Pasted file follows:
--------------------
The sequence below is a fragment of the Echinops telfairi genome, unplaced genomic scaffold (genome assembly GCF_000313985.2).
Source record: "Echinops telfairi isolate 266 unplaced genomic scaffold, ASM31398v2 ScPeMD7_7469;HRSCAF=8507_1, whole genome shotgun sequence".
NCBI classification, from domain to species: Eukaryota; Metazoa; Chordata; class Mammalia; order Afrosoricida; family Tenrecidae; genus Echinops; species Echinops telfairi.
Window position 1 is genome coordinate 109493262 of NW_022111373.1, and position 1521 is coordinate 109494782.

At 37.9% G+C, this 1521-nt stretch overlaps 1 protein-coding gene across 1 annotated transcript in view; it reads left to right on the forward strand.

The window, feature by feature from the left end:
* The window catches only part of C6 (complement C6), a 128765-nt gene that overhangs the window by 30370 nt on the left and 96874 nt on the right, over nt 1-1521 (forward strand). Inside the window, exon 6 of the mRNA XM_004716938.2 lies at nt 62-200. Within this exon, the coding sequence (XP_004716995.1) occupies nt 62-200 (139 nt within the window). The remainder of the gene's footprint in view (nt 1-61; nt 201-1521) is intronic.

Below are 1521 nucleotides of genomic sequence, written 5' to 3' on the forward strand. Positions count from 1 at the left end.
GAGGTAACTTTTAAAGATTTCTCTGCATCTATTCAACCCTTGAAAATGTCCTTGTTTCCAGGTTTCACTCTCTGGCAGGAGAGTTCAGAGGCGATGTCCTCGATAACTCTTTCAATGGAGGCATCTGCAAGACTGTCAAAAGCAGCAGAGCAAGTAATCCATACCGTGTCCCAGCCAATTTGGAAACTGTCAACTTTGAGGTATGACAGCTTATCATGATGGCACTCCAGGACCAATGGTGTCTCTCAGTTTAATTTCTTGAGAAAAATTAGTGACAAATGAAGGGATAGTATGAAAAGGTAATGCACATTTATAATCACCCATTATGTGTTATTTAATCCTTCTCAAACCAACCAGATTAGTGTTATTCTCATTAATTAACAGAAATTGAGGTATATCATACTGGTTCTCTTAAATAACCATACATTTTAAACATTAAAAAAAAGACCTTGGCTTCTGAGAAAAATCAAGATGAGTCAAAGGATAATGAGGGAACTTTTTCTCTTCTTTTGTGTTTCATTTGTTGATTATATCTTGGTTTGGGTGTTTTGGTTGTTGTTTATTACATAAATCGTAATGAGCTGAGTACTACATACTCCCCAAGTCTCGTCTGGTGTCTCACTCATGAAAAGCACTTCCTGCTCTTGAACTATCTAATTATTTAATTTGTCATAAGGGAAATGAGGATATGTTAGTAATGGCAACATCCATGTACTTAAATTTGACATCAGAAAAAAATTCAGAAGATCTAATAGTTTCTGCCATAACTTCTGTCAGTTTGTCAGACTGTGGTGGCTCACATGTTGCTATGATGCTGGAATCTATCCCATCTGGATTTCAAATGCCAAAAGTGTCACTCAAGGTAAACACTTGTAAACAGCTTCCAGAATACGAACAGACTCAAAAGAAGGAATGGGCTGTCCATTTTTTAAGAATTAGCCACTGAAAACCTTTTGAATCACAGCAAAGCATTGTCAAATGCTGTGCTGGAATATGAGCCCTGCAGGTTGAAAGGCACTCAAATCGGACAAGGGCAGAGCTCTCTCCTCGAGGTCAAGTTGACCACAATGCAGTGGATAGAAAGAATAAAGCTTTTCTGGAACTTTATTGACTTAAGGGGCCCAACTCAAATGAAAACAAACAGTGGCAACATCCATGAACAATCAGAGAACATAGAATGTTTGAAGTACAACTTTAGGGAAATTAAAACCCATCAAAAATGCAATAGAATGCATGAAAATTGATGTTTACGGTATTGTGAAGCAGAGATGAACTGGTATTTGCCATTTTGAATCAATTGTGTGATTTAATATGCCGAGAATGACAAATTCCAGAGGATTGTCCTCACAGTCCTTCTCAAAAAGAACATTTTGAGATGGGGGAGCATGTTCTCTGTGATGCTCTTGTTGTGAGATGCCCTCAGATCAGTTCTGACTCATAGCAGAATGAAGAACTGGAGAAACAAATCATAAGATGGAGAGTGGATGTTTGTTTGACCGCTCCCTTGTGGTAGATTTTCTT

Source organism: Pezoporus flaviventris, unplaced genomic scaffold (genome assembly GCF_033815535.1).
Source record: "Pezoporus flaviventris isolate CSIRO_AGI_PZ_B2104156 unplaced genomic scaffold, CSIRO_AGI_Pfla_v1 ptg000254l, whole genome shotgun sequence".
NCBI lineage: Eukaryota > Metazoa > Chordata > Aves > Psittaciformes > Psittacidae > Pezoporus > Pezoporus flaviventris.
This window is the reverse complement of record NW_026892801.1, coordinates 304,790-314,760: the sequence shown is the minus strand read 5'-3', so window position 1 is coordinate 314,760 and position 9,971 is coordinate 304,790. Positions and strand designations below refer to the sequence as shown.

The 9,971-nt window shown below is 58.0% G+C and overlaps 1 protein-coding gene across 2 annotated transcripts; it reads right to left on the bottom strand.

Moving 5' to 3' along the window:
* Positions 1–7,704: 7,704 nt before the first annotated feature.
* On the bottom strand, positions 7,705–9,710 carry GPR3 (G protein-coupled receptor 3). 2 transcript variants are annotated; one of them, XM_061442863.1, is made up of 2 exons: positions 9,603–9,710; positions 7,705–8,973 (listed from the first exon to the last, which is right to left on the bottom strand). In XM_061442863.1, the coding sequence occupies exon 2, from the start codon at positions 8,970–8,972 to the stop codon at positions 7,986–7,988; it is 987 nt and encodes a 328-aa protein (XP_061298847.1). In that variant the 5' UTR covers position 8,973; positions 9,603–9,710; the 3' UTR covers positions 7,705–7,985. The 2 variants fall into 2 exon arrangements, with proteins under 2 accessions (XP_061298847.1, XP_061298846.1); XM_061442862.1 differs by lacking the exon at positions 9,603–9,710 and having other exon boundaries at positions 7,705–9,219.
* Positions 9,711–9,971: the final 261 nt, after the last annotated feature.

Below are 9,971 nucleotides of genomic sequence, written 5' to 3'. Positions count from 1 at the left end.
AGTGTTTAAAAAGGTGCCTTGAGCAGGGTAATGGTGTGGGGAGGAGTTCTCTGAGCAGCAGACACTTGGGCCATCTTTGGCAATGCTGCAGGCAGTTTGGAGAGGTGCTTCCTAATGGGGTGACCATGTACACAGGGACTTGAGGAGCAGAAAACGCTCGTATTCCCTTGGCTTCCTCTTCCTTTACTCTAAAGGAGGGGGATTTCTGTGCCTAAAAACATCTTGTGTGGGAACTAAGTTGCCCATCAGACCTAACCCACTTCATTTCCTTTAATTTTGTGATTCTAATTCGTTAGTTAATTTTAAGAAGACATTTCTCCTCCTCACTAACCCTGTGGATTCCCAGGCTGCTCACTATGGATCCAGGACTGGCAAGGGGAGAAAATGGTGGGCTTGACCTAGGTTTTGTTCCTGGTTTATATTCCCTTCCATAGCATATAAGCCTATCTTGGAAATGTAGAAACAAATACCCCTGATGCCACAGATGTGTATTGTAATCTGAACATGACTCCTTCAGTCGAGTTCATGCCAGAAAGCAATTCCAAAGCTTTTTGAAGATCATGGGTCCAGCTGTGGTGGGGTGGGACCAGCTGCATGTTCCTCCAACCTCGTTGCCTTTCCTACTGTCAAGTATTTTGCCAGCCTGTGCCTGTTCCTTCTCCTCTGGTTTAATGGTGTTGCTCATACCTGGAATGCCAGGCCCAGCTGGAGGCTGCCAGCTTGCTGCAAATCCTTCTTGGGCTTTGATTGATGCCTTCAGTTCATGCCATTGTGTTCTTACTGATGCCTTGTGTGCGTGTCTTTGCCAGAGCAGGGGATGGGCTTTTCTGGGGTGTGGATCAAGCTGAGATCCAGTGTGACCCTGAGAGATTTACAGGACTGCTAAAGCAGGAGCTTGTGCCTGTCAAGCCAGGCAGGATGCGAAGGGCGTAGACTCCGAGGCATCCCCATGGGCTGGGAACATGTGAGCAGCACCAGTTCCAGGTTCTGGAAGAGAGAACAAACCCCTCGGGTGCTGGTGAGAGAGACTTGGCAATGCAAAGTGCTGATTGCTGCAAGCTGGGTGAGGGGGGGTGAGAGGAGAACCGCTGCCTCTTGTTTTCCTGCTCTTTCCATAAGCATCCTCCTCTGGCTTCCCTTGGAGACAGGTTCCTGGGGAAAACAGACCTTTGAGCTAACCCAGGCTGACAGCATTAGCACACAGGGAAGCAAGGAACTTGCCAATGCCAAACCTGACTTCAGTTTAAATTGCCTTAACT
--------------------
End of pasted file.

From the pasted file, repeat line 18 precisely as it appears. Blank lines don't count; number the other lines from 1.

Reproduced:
* Positions 9,711–9,971: the final 261 nt, after the last annotated feature.